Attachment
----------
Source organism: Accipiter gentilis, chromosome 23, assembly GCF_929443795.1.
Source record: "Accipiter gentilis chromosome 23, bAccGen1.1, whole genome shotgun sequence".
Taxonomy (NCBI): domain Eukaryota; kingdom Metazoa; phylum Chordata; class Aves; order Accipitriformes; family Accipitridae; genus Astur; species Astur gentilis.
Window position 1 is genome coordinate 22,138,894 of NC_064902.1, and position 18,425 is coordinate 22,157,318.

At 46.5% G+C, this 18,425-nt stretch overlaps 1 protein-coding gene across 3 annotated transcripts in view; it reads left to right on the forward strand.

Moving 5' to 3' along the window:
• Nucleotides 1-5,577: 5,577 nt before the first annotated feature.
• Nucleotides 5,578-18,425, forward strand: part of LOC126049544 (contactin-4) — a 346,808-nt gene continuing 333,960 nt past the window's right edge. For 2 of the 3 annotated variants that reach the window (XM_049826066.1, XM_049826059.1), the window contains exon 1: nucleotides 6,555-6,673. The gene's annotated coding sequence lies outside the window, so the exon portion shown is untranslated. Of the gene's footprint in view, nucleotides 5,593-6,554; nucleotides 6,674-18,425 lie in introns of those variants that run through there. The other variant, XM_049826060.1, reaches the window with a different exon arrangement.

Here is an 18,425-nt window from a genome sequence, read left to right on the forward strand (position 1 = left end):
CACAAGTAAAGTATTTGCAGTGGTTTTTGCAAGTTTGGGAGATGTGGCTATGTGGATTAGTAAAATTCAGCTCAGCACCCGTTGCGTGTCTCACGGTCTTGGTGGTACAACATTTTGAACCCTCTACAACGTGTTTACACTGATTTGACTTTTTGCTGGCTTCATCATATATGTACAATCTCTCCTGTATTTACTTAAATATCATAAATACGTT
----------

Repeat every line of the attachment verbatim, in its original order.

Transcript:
Source organism: Accipiter gentilis, chromosome 23, assembly GCF_929443795.1.
Source record: "Accipiter gentilis chromosome 23, bAccGen1.1, whole genome shotgun sequence".
Taxonomy (NCBI): domain Eukaryota; kingdom Metazoa; phylum Chordata; class Aves; order Accipitriformes; family Accipitridae; genus Astur; species Astur gentilis.
Window position 1 is genome coordinate 22,138,894 of NC_064902.1, and position 18,425 is coordinate 22,157,318.

At 46.5% G+C, this 18,425-nt stretch overlaps 1 protein-coding gene across 3 annotated transcripts in view; it reads left to right on the forward strand.

Moving 5' to 3' along the window:
• Nucleotides 1-5,577: 5,577 nt before the first annotated feature.
• Nucleotides 5,578-18,425, forward strand: part of LOC126049544 (contactin-4) — a 346,808-nt gene continuing 333,960 nt past the window's right edge. For 2 of the 3 annotated variants that reach the window (XM_049826066.1, XM_049826059.1), the window contains exon 1: nucleotides 6,555-6,673. The gene's annotated coding sequence lies outside the window, so the exon portion shown is untranslated. Of the gene's footprint in view, nucleotides 5,593-6,554; nucleotides 6,674-18,425 lie in introns of those variants that run through there. The other variant, XM_049826060.1, reaches the window with a different exon arrangement.

Here is an 18,425-nt window from a genome sequence, read left to right on the forward strand (position 1 = left end):
CACAAGTAAAGTATTTGCAGTGGTTTTTGCAAGTTTGGGAGATGTGGCTATGTGGATTAGTAAAATTCAGCTCAGCACCCGTTGCGTGTCTCACGGTCTTGGTGGTACAACATTTTGAACCCTCTACAACGTGTTTACACTGATTTGACTTTTTGCTGGCTTCATCATATATGTACAATCTCTCCTGTATTTACTTAAATATCATAAATACGTT